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Old 05-03-2012, 07:32 PM   #11
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I see the tongue weight would be 500 lbs with a fat boy Harley on the swivelwheel. I think I'll go with a small enclosed trailer
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Old 05-04-2012, 08:48 PM   #12
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When I picked up my bike from the shop yesterday, one of my friends at the shop joined me (combined weight of 400 pounds) on the bike carrier and we swimultaneously jumped up qnd down to stress the hitch as much as we could. That's 450 p0unds of bike + 100 pounds of carrier + 400 pounds of us for a total of 950 pounds plus the G forces of our bouncing and we could not see any flexing of the receiver hitch. My welder friend is still going to look at it for reinforcement possibilities.

I also had another hole drilled in the square tube on the carrier to position the carrier 5 3/4 inches closer to the hitch to reduce the torque. There is now about 1/4" clearance between the carrier rails and the rear bumper.

Even though it is technically exceeding the stated rating for the hitch, I'm feeling pretty confident that the rating is significantly pessimistic and the risk is tolerable.
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Old 05-05-2012, 04:30 PM   #13
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Originally Posted by dunnnc View Post
Have seen a couple of these in FL last yr.

SWIVELWHEEL-58
Thats what I was talking about and my memory served me well except for the weight limit.
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Old 05-06-2012, 06:23 PM   #14
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I'm puzzeled by "Check the hitch!".

If it has a 3,500 lb. sticker, how do I determine whether it is really a 5,000 lb hitch?

Thanks.
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Old 05-07-2012, 09:08 AM   #15
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It will typically be stamped on the hitch...or the sticker can show 5000 when the brochure shows 3500.
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Old 05-07-2012, 12:11 PM   #16
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If you read the manual for the Sprinter carefully you will note some items:

5000lbs maximum towing capacity - and it contineus if you use that capacity you will be over the maximum permissible weight.

It does have a 5000lbs hitch but maximum rating for the vehicle is 3500lbs.

The maximum weight is as well about the lift this produces to the front of the vehicle as the rear overhange is huge on the Sprinter. 350lbs on the hitch will increase your weight on the rear axle by ~500-600lbs and reduce the front axle weight as well. This can have adverse effects on steering ability as well as the overall handling of your vehicle.

Jumping up and down on the hitch is meaningless. During normal driving conditions when towing a trailer (or anything else) it will provides forces up to 10times the
static weight.

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Old 05-07-2012, 03:43 PM   #17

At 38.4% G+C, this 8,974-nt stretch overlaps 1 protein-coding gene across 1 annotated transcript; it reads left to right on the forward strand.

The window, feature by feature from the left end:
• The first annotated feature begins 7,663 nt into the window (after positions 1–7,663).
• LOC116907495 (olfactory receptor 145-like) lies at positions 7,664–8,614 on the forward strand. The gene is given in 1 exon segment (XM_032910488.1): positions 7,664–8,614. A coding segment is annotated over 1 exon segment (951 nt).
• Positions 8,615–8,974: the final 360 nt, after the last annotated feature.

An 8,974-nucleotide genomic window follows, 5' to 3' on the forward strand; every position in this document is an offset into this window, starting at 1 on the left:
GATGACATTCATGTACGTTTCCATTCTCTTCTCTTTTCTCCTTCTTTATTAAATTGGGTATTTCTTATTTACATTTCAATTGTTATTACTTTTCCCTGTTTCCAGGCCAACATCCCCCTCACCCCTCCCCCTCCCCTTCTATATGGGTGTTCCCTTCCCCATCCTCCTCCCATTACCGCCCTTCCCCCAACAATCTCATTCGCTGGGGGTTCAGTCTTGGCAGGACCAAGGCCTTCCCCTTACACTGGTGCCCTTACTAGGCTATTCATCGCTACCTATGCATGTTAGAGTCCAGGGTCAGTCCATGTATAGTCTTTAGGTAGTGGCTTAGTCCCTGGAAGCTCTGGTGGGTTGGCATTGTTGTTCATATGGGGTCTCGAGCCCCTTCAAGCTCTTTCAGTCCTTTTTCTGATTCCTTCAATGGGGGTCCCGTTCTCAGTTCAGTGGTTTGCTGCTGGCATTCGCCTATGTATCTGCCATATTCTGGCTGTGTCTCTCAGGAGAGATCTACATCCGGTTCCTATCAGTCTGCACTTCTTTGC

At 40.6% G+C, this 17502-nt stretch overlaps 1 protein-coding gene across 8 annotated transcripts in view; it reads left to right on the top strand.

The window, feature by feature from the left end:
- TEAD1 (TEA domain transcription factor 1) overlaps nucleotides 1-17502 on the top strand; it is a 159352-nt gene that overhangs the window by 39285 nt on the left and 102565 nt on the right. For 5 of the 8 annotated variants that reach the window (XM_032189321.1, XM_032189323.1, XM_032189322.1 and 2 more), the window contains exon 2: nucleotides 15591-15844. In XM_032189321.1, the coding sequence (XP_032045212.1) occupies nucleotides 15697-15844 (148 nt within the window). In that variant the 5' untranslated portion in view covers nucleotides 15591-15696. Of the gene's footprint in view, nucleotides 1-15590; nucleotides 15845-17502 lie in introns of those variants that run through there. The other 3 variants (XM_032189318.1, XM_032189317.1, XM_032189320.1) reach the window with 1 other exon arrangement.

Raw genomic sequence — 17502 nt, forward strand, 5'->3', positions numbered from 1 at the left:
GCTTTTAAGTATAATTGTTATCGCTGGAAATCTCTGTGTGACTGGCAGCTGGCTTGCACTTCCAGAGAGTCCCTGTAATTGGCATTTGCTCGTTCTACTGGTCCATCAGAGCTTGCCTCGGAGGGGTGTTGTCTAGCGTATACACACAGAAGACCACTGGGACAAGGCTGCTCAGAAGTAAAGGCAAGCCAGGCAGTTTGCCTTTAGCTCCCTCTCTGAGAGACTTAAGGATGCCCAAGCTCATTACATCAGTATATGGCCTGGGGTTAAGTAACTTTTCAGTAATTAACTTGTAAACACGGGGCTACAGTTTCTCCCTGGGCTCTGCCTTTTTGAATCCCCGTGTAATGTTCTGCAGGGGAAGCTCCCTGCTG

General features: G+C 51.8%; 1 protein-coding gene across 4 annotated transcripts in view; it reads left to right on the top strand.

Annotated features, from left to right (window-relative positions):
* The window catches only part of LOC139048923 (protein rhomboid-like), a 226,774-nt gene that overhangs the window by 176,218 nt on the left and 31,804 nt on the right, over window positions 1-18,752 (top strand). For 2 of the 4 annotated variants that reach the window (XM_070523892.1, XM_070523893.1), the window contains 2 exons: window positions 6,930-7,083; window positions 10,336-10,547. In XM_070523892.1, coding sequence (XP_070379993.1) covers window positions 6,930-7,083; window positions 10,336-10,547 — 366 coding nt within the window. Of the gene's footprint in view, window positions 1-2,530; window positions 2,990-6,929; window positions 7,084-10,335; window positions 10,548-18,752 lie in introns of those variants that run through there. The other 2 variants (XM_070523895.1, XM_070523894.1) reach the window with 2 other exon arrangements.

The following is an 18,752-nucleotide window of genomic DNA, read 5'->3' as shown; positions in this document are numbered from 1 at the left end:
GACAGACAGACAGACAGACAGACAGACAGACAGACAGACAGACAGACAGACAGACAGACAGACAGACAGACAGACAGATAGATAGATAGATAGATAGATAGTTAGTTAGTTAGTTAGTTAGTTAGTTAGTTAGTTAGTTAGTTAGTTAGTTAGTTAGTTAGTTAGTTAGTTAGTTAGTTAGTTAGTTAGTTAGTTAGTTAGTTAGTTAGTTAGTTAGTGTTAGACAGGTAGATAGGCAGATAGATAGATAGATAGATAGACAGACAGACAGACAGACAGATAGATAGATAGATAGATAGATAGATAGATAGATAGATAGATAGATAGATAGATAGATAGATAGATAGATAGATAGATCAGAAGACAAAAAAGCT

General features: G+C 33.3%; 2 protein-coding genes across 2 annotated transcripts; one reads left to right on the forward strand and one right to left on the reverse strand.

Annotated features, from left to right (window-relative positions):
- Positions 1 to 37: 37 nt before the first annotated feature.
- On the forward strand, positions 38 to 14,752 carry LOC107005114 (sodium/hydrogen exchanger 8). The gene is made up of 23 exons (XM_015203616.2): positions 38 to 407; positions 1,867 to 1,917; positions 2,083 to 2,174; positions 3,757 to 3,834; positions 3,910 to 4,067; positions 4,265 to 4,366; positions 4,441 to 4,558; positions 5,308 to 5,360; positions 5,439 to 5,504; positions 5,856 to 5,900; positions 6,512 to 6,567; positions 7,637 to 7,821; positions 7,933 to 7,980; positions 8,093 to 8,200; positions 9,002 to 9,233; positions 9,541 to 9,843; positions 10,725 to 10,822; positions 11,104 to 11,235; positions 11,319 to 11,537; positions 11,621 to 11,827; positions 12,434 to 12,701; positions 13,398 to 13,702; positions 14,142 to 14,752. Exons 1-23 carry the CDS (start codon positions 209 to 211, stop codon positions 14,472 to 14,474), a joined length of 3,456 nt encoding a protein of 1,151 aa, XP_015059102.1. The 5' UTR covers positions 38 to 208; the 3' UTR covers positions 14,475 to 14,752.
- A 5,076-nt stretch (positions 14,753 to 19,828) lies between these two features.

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According to the local Sprinter dealer (Freightliner), the 1-ton frame which is the larger Sprinter frame has a towing capacity of 7,500 pounds. Of course FR adds about 3 feet of frame to the truck frame to get to 24' so the ultimate towing capacity would depend on the strength of that extension.

The center of gravity of the motorbike is 16" to the rear of the hitch and my friend and I were bouncing on the rails for the tie-downs about 24" out so that should be more than the maximum downward torque that would happen when the vehicle is moving.

My welder friend is going to inspect it and advise me further regarding strength and possible reinforcement. In the meantime, I will keep an eye on it and continue stress testing it occasionally.

I'll let you know if there are any signs of fatigue - such as the bike hitting the pavement.
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Old 05-07-2012, 03:51 PM   #18
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Of course FR adds about 3 feet of frame to the truck frame to get to 24' so the ultimate towing capacity would depend on the strength of that extension.
That is one of the few chassis we don't stretch. Mercedes does not allow us to weld onto their frame.
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Old 05-07-2012, 04:21 PM   #19
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Oh - so it sounds like the 5,000 lb. hitch is fastened to a chassis rated for 7,500 lb. towing and the hitch tongue weight capacity (lower than the truck's) is therefore 500 pounds and if reinforced, could get up to 750 pounds.

Since rupture or stress fracture on a hitch rated for 500 lb. would likely only occur significantly above 500 lb, the total weight of 550 lb. hanging 16" from the hitch is reasonable. I'll get it strengthened if possible for added security.

(of course the warranty would not cover it but that's not my concern)
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Old 05-07-2012, 04:23 PM   #20
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remember that truck versions (cargo) and RV versions are (2) different animals. The chassis is probably designed for it...but there is not weight for it.
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